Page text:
Can you actually believe this in the UK? Summer finally made an appearance for our weekend in Cornwall and the bright sunshine brought out the amazing colours of Crantock Beach. It's hard to believe it's the exact same spot where I snapped these moody photos back in February.

I took these photos at midday when the sun was blazing using the landscape setting on my camera. They may look a little over-saturated, but they actually captured the amazing azure hues of the sea at super-low tide pretty accurately. I like the pictures below with the miniature people playing in the surf - I think I was inspired by Gray Malin's beach scenes (luckily the beach wasn't as busy!!).


I’ve just come back from another weekend in Cornwall at my parents’ place. We had amazing weather, awesome food and just the right balance of hiking and swimming. A perfect weekend in my book! If you follow me on instagram you’ll have seen most of these pictures already. 


I keep going back and forth between opening a made-to-order cake business or not, so I recently purchased a load of shiny new tins and I've been testing different recipes. These mini lemon cakes just use my easy lemon drizzle recipe, with a blackberry popped into the batter before going in the oven, but using a friand pan to create mini, individual cakes makes them that little bit more special, don't you think? I realise that these pictures are basically all the same...but choosing your favourite cake picture is like choosing between a little of puppies, am I right (not really...but sort of).


Weigh 3 (cracked) free-range eggs – the weight in grams dictates the quantities of the other ingredients, so a set of electric scales is useful for this. Whatever the eggs weigh, you will use the same number in grams of self-raising flour, butter and caster sugar - capiche?

If your eggs weigh 150g (the approximate weight of 3 medium-sized eggs), your recipe will be:

3 free-range eggs
150g self-raising flour
150g softened butter
150g caster sugar
Juice and zest of 2 un-waxed lemons
A few tablespoons of caster sugar

Heat the oven to 180C/356F/gas mark 4. Mix together the butter and sugar – you can use a hand-mixer, but a good old wooden spoon is my tool of choice. Add the flour and eggs and mix until you get a smooth, thick batter. Add the lemon zest and the juice of half a lemon.

Grease a round cake tin with butter or line a muffin tray with paper cases. I used a friand pan to make these cute mini cakes and put about a tablespoon into each case – this recipe makes about 12 to 15 small cakes. Press a blackberry – or blueberry, raspberry, etc. – into the top of each cake.
For a cake tin, bake for about 30 – 35 minutes or until a toothpick comes out clean. My mini cakes took between 15 – 20 minutes.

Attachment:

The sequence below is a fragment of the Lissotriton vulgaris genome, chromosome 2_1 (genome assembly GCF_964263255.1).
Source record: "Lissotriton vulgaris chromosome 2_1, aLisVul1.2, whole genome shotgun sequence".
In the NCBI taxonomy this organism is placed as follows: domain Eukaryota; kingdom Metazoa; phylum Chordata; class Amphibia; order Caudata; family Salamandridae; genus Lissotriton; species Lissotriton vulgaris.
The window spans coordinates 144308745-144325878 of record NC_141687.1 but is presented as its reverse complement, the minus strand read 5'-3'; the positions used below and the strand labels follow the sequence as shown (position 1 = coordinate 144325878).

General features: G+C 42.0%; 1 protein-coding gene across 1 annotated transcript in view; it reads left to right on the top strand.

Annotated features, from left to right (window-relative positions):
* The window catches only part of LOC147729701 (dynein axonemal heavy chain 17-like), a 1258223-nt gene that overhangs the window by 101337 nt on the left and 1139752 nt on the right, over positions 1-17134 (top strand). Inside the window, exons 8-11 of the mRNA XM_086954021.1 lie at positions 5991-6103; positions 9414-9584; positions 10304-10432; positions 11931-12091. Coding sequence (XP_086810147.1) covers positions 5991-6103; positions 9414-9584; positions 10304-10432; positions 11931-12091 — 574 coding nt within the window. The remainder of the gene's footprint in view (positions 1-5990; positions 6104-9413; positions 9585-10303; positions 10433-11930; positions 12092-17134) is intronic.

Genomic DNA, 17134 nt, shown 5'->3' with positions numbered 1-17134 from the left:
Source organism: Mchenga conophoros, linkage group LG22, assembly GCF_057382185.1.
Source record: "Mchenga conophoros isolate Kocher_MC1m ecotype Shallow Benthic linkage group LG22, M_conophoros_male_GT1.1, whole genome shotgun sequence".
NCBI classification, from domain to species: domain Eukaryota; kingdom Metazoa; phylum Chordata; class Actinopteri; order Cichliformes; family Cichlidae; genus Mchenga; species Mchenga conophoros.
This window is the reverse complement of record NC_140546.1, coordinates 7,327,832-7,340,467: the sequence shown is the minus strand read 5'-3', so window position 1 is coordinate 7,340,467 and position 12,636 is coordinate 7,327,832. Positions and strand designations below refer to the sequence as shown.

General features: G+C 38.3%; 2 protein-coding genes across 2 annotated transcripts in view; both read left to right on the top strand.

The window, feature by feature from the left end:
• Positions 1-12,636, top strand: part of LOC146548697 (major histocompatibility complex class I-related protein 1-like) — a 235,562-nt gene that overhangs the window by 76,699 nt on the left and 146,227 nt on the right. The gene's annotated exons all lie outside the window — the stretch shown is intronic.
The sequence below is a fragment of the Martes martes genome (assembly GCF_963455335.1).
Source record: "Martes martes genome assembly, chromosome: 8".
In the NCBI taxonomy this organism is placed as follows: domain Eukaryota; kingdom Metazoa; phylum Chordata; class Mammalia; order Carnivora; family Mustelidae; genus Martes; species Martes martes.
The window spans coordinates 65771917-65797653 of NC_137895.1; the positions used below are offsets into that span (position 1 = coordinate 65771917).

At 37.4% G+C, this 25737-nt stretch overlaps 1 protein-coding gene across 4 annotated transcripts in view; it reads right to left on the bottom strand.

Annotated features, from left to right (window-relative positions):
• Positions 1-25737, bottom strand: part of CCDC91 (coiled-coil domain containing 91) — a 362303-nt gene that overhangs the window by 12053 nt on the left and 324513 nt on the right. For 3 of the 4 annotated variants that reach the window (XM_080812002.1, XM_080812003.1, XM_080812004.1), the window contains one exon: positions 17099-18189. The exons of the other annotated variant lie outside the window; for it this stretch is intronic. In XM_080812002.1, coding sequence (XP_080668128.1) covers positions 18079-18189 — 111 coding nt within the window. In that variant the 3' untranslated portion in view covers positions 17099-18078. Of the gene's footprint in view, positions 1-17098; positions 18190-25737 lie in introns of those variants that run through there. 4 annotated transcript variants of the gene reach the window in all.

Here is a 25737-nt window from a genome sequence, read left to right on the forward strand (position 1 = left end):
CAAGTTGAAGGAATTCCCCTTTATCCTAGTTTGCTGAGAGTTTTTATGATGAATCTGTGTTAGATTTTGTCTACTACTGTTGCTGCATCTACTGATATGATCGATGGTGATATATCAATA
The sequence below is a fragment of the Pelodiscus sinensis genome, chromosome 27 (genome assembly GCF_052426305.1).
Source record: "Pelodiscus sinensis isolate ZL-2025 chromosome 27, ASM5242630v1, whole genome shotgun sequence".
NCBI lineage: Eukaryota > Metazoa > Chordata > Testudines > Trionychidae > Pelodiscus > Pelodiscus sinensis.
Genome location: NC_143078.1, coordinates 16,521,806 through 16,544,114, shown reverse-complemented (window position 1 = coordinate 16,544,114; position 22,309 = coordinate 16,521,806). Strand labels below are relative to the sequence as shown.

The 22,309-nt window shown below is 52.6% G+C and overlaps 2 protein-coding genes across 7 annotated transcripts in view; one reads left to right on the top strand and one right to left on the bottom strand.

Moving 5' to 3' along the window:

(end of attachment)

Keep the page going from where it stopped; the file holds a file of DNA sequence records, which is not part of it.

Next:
While the cakes are still in their tin, mix together the remaining lemon juice and caster sugar, prick the cakes all over with a toothpick and pour the syrup over the top. Leave for at least 10 minutes to cool slightly in the tin.

These are amazing warm with a dollop of cream, but also deliciously moist once cooled and will keep for a few days in an airtight container.


Last Tuesday I went to a flower workshop with The Flower Appreciation Society and it was THE BEST EVENING EVER. The sun was shining at Ellie and Anna's Hackney studio which is the cutest workshop filled to the brim with pickle jars, swan vases, crazy props from their studio-mate and flowers, of course. The tables were filled with huge jars of flowers, ready to be arranged into the haphazard style of my favourite floral duo and after a quick introduction and a whistle stop tour of the basics, we got stuck in.

Ellie and Anna make it look SO easy but it definitely takes a lot of practice! Within the first few minutes I had cramp in my hand and had to start again a few times, but it was so much fun and the other girls in the group of 24 were all lovely and chatty. I made a beeline for my jar after spotting that incredible peach rose in the pictures above. The workshop was themed around British Flowers Week so all the flowers came from UK growers and smelled incredible. I've never smelt anything like it! My bouquet is still going strong and I'm so smitten with it I've been bringing it around the house with me so I can look at it when I'm eating breakfast, watching telly or drifting off to sleep.

The workshop perfectly coincided with the launch of The Flower Appreciation Society: An A to Z of All Things Floral. From how to tie a bridal bouquet and favourite filler flowers to quick interviews with Ellie and Anna's regular market stallholders, I would really recommend it if you have any interest in flowers or cool illustrations (everything is illustrated by Anna!).

Workshops pop up on their site from time to time and you can book them for a hen do flower crown workshop too. The cost of my workshop was £35, which covered all materials, a jar to take them home with and a glass of wine too! You'd pay the same for a bouquet from a florist and I think this is prettier than anything I've ever seen before.


Leftovers are probably my favourite thing about cooking; I usually cook extra on purpose so that I can have leftovers the next day, and it's probably the best way of keeping our weekly food budget down. My favourite thing about leftovers is the way you can transform last night's dinner into something different to eat the next day, so you don't feel like you're munching on the same thing over and over again. Here are my favourite tips for loving your leftovers: